How to Learn to Start Fencing Online

Six months ago, I would have told you that this isn’t worth it. I would have said to you that it was all temporary and that start fencing online was a stop gap for a few weeks until we figured things out. 

Today of course we know differently. We know now that we have to adapt and learn in a situation that is far from what we have traditionally worked with. Learning fencing is different.

It’s important to realize here that adaptation is everything. There is not a straight line from the start of the pandemic to the end of the pandemic – it is back and forth, up and down. Moving forward and backwards on the strip. We have seen stay at home orders loosen and tighten, and who knows what will happen in the coming months. The only sure thing is change, so we have to change with it. If you want to fence and have not before, now is the time to start!

Most clubs and coaches in the world now see this online option as part of their job. It is what fencing is now, with all of its frustrating disadvantages and all of its wonderful advantages. We have learned, adapted, and created programs to teach fencers of any level, from total novices to the most advanced fencers.

You can start fencing online. Whether you are uncomfortable in person because of the pandemic or whether you have other factors that keep you away from physical instruction in person, it doesn’t matter. You can definitely start fencing right now!

Step-by-step guide to getting started with online fencing

Starting is the hardest part!  If you’re reading this, then you are probably lost with how to get going with your fencing. It can seem like a big task if you’re new to it, but don’t worry – we’re here to walk you through. Step-by-step and easy do it is the way to get going. 

Step 1 – Look for fencing clubs in your area

There’s no such thing as distance with zoom right? That’s true, but really you should find something that’s within a reasonable driving distance to you. The pandemic is not going to last forever, and you’re going to need to be close enough to your club to train in person once that’s possible.  That doesn’t mean you can’t supplement with online private intensives or camps from other clubs, but you need a fencing home that is reasonable to drive to. 

Depending on where you live and what your preferences are, that could mean looking fifty or more miles away. There are fantastic clubs all over the country. This is a great opportunity to stretch your distance since you’ll start online or mostly online. Be open to possibilities!

Step 2 – Know the basics 

There are three weapons in fencing which are foil, epee, and sabre. There are significant differences between the weapons, so you want to be sure that you know what you’re getting into. Not all clubs teach all weapons, and in fact most clubs focus on one or two. Your weapon could be dictated by the club that you are close to, and that is ok. Fencing is still a niche sport after all!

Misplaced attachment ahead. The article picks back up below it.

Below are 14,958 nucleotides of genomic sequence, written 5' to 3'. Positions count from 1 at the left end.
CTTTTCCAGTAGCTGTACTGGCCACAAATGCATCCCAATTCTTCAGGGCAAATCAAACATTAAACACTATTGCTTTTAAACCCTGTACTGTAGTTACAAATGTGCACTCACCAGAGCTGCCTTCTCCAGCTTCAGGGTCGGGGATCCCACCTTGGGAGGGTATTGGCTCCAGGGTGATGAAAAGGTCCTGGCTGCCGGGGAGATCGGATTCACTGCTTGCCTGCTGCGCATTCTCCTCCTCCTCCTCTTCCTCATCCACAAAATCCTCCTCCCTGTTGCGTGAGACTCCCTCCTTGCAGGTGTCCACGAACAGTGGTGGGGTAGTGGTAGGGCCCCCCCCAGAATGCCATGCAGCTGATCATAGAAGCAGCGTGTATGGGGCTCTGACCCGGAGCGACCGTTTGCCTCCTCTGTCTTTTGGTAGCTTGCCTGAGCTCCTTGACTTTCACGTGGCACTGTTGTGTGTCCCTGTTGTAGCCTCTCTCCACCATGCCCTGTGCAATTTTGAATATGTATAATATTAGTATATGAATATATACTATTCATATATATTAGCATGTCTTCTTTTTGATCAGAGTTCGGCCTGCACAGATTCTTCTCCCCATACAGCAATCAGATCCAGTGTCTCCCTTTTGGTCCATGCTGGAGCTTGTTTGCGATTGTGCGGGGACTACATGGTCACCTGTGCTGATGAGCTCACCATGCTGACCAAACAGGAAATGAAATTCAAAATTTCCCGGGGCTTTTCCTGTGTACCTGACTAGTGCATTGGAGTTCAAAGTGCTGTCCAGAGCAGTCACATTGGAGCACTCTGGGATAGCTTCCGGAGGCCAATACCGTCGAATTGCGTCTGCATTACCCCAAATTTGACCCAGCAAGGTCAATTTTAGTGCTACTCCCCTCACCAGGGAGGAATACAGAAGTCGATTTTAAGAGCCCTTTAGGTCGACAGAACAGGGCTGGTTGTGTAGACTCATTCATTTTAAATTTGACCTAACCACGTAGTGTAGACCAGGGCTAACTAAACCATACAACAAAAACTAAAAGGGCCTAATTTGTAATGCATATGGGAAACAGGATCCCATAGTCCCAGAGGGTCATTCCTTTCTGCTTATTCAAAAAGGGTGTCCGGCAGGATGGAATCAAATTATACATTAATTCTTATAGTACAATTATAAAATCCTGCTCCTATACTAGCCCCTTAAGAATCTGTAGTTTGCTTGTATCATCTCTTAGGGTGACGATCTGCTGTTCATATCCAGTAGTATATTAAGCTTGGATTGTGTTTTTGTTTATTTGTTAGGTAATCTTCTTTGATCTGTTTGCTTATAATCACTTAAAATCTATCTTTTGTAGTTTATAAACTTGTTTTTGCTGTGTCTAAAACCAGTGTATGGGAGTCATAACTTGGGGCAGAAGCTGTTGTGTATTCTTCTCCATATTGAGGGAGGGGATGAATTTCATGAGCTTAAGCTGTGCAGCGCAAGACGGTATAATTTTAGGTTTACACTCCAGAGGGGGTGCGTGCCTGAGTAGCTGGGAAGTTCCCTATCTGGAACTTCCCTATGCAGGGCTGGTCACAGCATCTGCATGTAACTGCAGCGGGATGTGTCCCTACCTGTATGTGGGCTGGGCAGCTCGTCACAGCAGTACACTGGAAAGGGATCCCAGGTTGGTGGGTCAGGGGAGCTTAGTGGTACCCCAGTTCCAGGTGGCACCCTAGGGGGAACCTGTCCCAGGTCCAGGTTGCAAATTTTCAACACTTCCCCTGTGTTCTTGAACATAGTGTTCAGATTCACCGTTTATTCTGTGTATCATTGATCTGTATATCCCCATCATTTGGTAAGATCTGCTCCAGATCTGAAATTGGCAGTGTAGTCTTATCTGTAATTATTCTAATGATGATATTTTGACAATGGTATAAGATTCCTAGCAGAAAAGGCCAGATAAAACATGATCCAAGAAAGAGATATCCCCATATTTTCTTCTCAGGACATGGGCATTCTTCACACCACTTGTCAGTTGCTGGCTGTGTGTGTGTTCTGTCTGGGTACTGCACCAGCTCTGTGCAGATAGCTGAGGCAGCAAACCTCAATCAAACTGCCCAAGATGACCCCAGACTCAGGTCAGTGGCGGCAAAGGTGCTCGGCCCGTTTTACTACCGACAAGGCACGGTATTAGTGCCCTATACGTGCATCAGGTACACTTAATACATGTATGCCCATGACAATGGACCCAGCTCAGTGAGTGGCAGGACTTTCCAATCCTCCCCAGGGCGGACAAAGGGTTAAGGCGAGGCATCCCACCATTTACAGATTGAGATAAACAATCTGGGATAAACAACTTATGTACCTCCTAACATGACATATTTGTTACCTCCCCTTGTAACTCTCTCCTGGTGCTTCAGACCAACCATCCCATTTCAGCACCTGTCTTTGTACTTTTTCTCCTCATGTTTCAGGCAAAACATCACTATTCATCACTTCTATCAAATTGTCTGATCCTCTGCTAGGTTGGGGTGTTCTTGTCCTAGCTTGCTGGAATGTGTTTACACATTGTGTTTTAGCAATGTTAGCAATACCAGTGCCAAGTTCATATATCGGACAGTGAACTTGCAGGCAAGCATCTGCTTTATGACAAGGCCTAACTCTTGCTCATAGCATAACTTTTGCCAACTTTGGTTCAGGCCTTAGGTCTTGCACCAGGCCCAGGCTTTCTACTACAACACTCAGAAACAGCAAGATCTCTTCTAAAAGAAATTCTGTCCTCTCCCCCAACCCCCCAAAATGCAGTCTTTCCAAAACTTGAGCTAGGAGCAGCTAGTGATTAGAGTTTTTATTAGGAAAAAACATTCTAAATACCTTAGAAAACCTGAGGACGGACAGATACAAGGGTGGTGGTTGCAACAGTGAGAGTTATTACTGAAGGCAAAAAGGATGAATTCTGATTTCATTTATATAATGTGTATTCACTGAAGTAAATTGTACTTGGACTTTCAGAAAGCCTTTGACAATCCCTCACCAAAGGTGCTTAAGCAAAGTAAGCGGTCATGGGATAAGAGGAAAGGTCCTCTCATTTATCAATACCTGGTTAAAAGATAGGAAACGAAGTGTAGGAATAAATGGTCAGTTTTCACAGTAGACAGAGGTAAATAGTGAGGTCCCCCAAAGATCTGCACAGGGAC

Fencing can be competitive or non-competitive. This means that you can fence just for enrichment because it is super fun and has lots of benefits as a sport, or you can fence for all those reasons plus compete in tournaments. They are both great paths.

Age is just a number for fencing. You can start when you are seven or when you are seventy – it does not matter! Your fitness level at the start doesn’t matter either. If you feel like you are out of shape after lots of quarantine baking or if your child is out of practice with sports canceled, it truly does not matter. Fencing is for everyone!

Step 3 – Check out the club

Now it’s time to find out more about the club that you’re looking at. Phone or zoom are the perfect ways to talk to your potential fencing club because these are more personal than email and safer in the time of COVID than going in person. You might need to email first to set up a time to make this happen, but it is the best way. Fencing is a mouth-to-ear discipline! Keep that alive when you are doing this part. 

Here are some questions you want to ask:

  • Do you offer online introductory training for beginners?
  • Do you do online classes for more advanced levels?
  • Do you offer private lessons online?

Step 4 – Choose your format

If these answers are yes, then it’s time to ask them about what is needed to get started with online classes. 

If the answer is no, then you still have options. Some clubs in some areas have stopped online training and are only doing in person training. This doesn’t mean that’s not the club for you! If you are uncomfortable with in-person lessons, then you can start with another club that is not close for online lessons and transition to in-person with your local club when you are comfortable. You want to make sure that whatever weapon you are fencing with online is offered at your local club.